Office of Public Affairs / News & Media Relations
Rice sociologist available to discuss US Supreme Court decisions on DOMA and Prop 8
HOUSTON — (June 26, 2013) — The Supreme Court today ruled 5-4 that the Defense of Marriage Act, which limits federal married-couple benefits to unions between a man and a woman, is unconstitional. The high court also dismissed an appeal over California’s Proposition 8 referendum, which bans same-sex marriage, on the grounds that private parties lack standing to defend the state’s voter-approved ballot measure. Rice University sociologist Justin Denney is available to comment on the potential health benefits of marriage for sexual minorities in response to these court rulings.
Denney’s recent paper, “Families, Resources and Adult Health: Where Do Sexual Minorities Fit?” is one of the first studies comparing the health of married heterosexual couples and cohabitating same-sex couples; it shows that there may be health disadvantages to cohabitating versus being married.
“The evidence is growing that sexual minorities in relationships are as satisfied with their relationship as married people report and they are as committed as anyone,” said Denney, an assistant professor of sociology, associate director of the Kinder Institute’s Urban Health Program at Rice and adjunct assistant professor in the Department of Family and Community Medicine at Baylor College of Medicine. “And although same-sex couples also have more income and education than married people – all factors that are usually good for health – same-sex couples still report worse health than married people.”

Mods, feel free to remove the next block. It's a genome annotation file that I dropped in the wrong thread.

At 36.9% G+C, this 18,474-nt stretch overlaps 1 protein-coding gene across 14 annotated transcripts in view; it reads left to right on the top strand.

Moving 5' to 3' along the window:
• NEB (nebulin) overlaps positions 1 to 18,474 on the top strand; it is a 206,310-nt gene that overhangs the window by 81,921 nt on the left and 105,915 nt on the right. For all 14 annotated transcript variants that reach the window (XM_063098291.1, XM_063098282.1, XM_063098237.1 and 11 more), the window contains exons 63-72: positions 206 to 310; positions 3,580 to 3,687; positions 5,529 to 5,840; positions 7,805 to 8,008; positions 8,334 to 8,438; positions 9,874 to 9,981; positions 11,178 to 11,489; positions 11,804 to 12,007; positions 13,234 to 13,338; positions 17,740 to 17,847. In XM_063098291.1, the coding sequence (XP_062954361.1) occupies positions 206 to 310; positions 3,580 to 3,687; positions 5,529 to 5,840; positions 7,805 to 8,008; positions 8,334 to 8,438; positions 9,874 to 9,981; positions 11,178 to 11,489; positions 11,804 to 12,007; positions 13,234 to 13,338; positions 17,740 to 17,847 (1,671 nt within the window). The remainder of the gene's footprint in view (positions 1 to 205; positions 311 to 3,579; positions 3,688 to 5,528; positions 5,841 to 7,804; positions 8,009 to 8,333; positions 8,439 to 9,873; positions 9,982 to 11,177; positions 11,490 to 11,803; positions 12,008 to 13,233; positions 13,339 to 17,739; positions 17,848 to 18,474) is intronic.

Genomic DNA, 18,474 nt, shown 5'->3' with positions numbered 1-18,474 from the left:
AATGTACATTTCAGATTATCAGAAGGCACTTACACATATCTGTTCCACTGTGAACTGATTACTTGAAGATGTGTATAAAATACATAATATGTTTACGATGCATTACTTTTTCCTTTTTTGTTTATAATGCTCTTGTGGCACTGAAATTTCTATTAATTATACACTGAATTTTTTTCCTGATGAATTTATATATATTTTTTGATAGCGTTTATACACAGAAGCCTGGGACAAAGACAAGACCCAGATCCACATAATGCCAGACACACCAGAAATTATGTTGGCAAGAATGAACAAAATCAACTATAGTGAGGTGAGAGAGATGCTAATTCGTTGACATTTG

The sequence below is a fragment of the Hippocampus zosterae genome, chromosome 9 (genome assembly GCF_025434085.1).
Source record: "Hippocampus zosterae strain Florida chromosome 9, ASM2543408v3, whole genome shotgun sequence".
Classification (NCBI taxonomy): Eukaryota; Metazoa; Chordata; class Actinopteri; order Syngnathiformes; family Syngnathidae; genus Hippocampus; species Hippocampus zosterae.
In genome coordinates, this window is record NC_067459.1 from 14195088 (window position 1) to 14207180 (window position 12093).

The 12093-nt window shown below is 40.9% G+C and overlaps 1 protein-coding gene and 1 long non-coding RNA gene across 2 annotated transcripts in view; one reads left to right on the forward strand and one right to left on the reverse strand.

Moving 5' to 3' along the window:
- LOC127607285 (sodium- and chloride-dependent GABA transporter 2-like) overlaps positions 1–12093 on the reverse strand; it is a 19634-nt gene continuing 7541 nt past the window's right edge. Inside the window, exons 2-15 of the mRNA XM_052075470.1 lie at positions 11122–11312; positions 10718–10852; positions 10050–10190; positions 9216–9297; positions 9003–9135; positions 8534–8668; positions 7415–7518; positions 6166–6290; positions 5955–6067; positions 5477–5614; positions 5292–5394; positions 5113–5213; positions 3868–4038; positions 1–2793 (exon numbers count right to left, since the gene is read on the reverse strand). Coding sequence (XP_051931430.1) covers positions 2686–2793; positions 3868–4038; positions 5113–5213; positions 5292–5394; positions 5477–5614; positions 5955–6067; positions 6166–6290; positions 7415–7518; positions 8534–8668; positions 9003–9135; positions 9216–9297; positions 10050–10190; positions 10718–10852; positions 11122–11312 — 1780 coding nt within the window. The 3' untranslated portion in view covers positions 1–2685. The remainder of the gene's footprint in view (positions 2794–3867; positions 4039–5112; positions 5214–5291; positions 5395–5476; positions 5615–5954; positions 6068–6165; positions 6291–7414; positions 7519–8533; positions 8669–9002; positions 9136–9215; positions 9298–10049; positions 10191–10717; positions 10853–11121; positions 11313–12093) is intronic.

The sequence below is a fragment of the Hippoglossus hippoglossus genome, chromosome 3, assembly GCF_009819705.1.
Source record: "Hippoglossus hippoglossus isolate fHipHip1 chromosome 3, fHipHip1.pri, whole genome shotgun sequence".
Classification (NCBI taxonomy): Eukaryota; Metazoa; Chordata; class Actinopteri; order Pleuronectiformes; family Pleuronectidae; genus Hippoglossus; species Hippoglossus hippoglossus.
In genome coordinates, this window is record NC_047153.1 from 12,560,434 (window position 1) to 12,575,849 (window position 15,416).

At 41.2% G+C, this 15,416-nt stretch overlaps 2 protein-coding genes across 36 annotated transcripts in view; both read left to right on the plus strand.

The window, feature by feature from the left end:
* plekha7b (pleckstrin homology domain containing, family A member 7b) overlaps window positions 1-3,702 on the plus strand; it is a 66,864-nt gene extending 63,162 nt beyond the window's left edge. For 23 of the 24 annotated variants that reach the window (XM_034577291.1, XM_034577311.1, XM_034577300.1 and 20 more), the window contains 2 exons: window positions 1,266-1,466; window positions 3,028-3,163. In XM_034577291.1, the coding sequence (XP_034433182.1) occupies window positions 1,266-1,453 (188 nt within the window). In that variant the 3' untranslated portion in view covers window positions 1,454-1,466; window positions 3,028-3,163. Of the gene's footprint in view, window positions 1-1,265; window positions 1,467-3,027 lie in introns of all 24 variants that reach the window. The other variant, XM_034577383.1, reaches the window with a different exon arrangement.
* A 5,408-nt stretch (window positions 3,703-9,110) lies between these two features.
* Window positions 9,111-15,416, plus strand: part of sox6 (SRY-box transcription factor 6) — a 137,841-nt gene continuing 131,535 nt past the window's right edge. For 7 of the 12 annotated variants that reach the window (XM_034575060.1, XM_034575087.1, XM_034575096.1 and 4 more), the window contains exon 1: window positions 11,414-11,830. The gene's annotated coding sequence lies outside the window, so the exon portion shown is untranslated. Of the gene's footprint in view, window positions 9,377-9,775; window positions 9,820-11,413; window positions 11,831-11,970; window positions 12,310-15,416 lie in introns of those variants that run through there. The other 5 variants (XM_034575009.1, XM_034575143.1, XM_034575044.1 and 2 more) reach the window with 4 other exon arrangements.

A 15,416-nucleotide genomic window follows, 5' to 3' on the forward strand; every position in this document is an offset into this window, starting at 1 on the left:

Denney said that one reason same-sex couples report poorer health might be the difficulties they face in sharing resources typically shared in families, things like health insurance coverage. Another reason that is more difficult to measure and document is the increased stress from stigma and discrimination.
“We know sexual minorities face increased daily stressors. Being told you cannot marry your intimate partner is a type of institutional discrimination that is typically not good for one’s well-being,” Denney said. “If there are actual health benefits to being married, how can we justify excluding a population from marrying?”
Denney is a health researcher with a Ph.D. in sociology and demography from the University of Colorado-Boulder. He is interested in identifying individual and structural conditions that jointly contribute to health and mortality inequalities. His work and collaborations within and across disciplines has led to published articles in leading scholarly journals, including Social Science and Medicine, the Journal of Health and Social Behavior, Journal of Marriage and Family, and Demography. These publications have addressed topics such as the effects of family formation, socioeconomic status, and neighborhood context on individual health and mortality risks.
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Justin Denney photo (Credit: Rice University): http://bit.ly/15A0qNs
Justin Denney bio: http://sociology.rice.edu/denney
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